USU physicists lead NASA mission
Nov 14, 2023, 6:29 PM | Updated: Nov 15, 2023, 9:49 am
LOGAN — A NASA mission is being run from right here in Utah. Everything from the design and build of some high-tech equipment to mission control and research is based in Logan.
The researchers hope it could mean more partnerships in the future. For now, they’re just excited to see what they can find as NASA takes a first-ever study of gravity waves as seen from space.
It’s called the Atmospheric Waves Experiment, or AWE, and it’s one of the payloads that just launched en route to the International Space Station last week.
And now comes the anticipation.
AWE project manager Burt Lamborn, “I’m personally very excited to see what, what the scientists are going to do with this data. This will be, could revolutionize our understanding of earth’s weather connection to space weather.”
Lamborn is based at Space Dynamics Laboratory, where scientists designed the instrument that will help take a close look at gravity waves from space.
The device has four infrared telescopes that could start taking readings as soon as this weekend.
“I mean, unbelievable. When you think of how much work is put into bringing this instrument alive and then putting it on the space station,” Mike Taylor said. He’s one of the Utah State University physicists who will analyze the data.
Ludger Scherliess is a physicist on the same team.
“What we are trying to understand was the AWE mission is the connection between weather on the ground, tropospheric weather, and weather out in space,” Scherliess said.
It’s believed that space weather has an impact on satellite communications and GPS and how well they work at different times.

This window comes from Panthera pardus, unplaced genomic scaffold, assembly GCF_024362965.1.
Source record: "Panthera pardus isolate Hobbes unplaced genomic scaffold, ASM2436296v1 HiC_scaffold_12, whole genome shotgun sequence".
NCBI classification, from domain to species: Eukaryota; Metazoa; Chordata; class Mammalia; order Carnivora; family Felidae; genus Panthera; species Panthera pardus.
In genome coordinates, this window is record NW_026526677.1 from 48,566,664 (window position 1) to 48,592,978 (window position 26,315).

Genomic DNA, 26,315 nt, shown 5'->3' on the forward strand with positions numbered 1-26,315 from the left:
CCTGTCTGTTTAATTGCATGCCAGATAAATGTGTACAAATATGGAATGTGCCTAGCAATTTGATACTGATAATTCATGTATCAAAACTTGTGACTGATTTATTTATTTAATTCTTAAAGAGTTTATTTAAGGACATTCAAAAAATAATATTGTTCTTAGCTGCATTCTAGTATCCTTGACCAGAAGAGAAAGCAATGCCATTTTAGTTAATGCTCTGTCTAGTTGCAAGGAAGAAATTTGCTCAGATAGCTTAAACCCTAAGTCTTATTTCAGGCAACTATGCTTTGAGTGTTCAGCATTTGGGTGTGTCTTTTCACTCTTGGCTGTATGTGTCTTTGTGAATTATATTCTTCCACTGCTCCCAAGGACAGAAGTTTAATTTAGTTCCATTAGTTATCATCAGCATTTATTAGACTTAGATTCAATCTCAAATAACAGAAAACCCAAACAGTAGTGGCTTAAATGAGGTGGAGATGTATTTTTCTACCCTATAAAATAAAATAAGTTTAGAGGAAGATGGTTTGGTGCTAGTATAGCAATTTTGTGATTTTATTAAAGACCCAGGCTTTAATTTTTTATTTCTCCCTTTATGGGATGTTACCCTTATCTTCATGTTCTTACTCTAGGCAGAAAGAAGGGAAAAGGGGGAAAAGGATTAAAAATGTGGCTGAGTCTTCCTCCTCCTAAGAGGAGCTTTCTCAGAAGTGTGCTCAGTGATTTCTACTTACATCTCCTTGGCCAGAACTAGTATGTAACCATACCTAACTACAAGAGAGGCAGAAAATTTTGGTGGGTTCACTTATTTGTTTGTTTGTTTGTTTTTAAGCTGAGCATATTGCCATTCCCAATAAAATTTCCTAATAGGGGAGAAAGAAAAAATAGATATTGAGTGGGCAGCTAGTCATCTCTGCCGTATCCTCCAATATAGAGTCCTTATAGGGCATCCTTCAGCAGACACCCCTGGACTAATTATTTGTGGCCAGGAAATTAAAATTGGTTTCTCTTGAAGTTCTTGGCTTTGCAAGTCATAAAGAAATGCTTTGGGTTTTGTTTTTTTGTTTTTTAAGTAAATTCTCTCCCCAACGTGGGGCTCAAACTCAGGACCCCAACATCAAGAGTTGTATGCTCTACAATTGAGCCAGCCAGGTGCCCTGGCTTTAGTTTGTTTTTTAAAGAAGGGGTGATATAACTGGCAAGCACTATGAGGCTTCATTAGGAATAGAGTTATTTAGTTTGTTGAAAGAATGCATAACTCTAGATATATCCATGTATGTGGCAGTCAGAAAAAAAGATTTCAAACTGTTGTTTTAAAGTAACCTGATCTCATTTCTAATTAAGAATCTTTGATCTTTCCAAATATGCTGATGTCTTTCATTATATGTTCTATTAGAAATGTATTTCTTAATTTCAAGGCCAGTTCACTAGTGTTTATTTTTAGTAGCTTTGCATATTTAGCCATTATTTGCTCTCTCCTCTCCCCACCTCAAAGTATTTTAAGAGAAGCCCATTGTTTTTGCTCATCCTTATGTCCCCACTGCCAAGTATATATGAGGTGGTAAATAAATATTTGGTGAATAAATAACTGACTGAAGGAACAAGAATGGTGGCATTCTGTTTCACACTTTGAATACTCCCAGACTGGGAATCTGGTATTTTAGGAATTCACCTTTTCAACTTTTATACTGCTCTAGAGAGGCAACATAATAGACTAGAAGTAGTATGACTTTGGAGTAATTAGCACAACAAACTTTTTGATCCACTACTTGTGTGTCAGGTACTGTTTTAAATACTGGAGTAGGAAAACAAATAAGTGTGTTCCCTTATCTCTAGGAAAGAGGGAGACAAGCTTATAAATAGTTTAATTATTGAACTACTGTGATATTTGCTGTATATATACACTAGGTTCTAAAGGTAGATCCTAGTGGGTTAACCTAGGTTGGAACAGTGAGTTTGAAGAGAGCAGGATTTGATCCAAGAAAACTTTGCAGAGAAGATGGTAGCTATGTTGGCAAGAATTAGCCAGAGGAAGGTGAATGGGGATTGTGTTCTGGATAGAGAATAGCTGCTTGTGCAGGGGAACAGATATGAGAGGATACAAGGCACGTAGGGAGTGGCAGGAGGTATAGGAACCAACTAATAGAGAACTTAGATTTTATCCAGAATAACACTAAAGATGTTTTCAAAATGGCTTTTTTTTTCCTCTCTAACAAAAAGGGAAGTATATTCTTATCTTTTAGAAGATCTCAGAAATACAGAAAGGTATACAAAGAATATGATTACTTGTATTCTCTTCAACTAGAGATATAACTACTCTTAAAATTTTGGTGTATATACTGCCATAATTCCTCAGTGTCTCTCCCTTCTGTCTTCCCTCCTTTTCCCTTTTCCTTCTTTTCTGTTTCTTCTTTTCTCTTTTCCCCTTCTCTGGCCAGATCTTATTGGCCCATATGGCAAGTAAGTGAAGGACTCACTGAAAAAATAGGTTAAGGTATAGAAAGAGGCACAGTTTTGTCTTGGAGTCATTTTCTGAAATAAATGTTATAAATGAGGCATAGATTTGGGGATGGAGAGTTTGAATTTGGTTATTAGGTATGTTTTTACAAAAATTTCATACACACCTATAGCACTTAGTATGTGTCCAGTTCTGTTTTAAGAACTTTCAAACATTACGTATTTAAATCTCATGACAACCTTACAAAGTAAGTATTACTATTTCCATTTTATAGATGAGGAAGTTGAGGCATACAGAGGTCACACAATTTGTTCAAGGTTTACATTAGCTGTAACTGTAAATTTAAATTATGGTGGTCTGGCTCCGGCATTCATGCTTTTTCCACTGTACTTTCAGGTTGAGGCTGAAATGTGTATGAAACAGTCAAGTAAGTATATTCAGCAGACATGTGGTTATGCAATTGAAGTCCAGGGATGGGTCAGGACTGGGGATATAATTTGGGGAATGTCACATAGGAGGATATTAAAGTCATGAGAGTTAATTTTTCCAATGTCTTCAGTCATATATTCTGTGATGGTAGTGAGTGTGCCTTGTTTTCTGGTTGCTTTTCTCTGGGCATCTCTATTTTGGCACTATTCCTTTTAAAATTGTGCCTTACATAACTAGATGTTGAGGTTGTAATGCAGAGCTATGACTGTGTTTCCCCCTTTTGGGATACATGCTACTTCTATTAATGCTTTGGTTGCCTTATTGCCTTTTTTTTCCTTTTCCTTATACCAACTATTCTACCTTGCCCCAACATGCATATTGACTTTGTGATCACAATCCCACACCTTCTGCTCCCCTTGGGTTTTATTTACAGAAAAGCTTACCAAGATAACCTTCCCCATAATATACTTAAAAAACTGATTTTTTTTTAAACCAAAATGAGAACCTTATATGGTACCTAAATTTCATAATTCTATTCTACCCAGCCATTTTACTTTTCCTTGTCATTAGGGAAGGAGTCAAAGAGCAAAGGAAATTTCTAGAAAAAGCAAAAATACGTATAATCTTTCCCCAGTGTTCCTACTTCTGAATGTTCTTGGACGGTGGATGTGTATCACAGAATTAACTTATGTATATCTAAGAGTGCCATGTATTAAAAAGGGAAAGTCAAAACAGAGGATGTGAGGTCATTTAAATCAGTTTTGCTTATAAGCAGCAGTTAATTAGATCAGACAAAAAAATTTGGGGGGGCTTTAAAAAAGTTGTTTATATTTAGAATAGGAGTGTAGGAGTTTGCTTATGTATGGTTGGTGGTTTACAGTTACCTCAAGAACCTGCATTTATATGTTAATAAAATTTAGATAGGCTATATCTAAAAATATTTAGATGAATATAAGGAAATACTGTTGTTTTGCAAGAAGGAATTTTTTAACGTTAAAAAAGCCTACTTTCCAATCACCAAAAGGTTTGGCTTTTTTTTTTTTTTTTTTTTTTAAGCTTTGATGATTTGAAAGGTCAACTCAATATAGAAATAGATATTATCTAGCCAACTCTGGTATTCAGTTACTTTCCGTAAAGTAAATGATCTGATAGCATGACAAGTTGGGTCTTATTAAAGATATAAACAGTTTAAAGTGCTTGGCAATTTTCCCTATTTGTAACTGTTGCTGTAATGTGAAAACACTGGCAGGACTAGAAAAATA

“So that energy is there and we’re trying to assess that on a global scale,” Taylor said.
What they learn could be monumental. Only time will tell.
“This is just a dream come true,” Scherliess said.
Physicists here at Utah State University will be studying those gravity waves for the next two years.
The hope is that based on what they find, NASA could eventually come up with a way to possibly forecast that space weather and when it may impact satellite communications.
In September a capsule from the OSIRIS-REx spacecraft landed in the Utah desert. The OSIRIS-REx capsule collected samples from an asteroid called Bennu. The mission lasted seven years and spanned almost a half-billion miles.
The cameras on OSIRIS-REx were designed at Utah State University’s Space Dynamics Laboratory. They were used to see where to land on the asteroid.
The president of the USU lab, Dr. Jed Hancock, celebrated the cameras his teams and students created by calling it a “mission success.”
“The detectors, the electronics that bring all the information back to planet Earth (help us) to make the most important scientific decisions about where to sample and if the sample was collected properly,” Hancock said.